Some people breach copyright intentionally. Some do it by mistake. Either way, YouTube has decided the solution is to patronize them.
In an adjustment to it’s three-strikes-and-your-banned-for life policy, the site is now requiring alleged offenders to watch a four minute “re-education” movie featuring an animated cat, then complete a four-question multiple choice exam. Only then can the user upload clips again.
I say “animated cat.” Obviously I mean “animated cat who is dressed as a pirate and operates a touchscreen phone despite having a hook for a hand.” The movie gives the an example of inadvertent copyright infringement, namely the cat using the phone to record the screen in a movie theatre and uploading the clip. To be fair, anyone who does this and genuinely doesn’t realize it’s a breach of copyright is probably best communicated with via the medium of cartoons.
The quiz is simple enough stuff, though one question is oddly worded. The site claims the statement “Creating 100 percent original new content for YouTube will help to protect you against claims of copyright infringement” is true rather than false. I have to admit that I got this question wrong, having misinterpreted it as meaning “stick a few legit clips up and it’ll count in your favor when you get busted for the other ones.”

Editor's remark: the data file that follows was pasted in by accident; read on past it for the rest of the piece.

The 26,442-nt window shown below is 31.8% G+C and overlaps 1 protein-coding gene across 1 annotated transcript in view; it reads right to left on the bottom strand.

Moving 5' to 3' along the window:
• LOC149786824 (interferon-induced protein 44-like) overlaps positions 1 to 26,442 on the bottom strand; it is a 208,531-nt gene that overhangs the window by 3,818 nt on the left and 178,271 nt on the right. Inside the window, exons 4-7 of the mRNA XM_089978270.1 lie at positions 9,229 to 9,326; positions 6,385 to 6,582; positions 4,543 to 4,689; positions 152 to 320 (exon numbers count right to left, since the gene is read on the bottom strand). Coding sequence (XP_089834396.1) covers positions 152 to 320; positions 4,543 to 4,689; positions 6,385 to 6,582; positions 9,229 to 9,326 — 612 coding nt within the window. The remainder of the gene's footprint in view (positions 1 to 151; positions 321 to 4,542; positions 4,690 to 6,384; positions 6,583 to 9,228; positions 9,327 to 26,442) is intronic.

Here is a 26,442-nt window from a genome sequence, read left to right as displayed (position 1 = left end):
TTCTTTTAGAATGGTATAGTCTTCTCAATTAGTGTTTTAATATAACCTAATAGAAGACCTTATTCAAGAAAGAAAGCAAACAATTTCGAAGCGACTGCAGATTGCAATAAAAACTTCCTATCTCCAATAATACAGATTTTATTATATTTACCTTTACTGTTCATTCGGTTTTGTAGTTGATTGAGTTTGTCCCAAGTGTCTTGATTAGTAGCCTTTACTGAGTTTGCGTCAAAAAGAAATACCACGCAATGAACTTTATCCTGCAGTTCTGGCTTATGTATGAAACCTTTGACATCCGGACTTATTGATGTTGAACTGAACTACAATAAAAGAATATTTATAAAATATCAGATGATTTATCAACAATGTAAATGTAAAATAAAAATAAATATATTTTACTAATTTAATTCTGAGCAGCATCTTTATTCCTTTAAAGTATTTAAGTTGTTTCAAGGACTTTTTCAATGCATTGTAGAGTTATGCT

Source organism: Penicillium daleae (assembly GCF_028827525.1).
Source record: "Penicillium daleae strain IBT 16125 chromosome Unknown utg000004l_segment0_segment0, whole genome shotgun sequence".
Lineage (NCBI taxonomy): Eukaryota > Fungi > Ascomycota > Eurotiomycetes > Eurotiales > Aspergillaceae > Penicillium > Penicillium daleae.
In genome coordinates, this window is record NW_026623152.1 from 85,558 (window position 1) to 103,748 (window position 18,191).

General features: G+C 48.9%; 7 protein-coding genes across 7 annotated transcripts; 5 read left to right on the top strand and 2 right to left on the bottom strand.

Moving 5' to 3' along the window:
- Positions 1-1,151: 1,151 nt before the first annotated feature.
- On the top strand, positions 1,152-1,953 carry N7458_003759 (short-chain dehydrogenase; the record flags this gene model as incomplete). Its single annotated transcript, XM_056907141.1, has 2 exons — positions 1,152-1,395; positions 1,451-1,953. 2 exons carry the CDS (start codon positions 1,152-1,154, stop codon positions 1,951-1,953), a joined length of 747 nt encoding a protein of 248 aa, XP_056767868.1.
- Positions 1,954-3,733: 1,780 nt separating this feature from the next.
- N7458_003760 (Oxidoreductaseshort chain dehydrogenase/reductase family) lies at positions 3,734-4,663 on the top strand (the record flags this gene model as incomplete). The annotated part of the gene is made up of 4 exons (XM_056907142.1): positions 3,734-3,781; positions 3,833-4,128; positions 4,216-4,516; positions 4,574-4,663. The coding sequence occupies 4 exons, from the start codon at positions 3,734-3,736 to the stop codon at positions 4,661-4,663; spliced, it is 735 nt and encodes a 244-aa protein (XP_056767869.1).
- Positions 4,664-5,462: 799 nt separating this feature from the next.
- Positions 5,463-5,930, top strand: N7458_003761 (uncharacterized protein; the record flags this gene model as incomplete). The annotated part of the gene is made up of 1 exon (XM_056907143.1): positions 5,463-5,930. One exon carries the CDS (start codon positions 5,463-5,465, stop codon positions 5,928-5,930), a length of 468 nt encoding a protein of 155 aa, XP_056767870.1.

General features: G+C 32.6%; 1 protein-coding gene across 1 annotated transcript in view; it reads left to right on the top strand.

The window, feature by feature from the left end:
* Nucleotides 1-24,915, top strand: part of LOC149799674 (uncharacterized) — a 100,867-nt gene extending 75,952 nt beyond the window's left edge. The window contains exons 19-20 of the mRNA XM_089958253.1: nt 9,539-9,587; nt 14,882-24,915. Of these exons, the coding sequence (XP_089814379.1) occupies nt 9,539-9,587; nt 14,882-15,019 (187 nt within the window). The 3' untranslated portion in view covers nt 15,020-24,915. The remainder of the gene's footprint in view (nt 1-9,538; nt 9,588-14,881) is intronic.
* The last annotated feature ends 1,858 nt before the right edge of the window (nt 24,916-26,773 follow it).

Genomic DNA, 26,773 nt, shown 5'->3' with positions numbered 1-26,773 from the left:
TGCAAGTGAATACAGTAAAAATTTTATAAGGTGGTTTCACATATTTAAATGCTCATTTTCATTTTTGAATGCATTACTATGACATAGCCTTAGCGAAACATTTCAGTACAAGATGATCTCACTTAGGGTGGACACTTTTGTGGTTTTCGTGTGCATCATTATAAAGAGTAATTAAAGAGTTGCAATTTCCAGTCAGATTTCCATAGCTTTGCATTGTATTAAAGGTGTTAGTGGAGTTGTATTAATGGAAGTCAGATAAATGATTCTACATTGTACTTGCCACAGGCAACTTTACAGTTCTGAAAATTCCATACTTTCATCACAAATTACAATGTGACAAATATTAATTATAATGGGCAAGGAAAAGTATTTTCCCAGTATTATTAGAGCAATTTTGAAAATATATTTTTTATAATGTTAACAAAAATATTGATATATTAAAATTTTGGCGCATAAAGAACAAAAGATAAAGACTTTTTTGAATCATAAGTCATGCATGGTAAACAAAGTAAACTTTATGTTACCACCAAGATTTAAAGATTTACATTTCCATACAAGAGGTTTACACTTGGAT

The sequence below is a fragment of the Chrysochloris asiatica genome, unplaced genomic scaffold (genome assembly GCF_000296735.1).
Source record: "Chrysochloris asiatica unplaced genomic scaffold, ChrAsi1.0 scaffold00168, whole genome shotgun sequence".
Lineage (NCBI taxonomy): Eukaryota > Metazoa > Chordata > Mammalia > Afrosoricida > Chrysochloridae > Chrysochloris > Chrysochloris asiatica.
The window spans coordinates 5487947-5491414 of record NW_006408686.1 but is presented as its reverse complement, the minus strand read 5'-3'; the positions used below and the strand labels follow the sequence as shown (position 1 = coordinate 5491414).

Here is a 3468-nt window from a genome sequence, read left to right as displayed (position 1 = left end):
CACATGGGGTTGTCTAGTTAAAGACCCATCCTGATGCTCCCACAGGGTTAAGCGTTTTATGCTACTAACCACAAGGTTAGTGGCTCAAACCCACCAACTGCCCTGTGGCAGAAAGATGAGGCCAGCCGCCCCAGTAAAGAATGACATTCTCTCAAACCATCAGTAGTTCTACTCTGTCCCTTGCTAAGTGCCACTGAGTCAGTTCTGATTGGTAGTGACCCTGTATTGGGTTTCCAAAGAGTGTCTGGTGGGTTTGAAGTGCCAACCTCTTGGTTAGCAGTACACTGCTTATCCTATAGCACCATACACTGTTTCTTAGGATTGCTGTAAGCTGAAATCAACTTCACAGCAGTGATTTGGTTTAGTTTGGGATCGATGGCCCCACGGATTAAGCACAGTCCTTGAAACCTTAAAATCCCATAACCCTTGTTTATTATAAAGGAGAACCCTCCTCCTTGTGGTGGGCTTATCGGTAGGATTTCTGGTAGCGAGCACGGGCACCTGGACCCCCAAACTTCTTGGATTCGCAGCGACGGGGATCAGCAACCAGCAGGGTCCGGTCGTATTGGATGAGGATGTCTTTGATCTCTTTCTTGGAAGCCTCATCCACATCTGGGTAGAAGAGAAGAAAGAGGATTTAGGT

Fortunately successful completion of “Copyright School” doesn’t actually take any account of whether you get the questions correct. Still, I guess that won’t stop some smartass who goes through the process claiming to be a Google-approved qualified copyright law expert.
As well as receiving whatever education comes from animated anthropomorphism, users who go through the process may also have one of their previous “strikes” removed. YouTube says this isn’t guaranteed in all cases, but will usually happen when one copyright infringement took place a long time ago, with an extended period of good behavior in the meantime.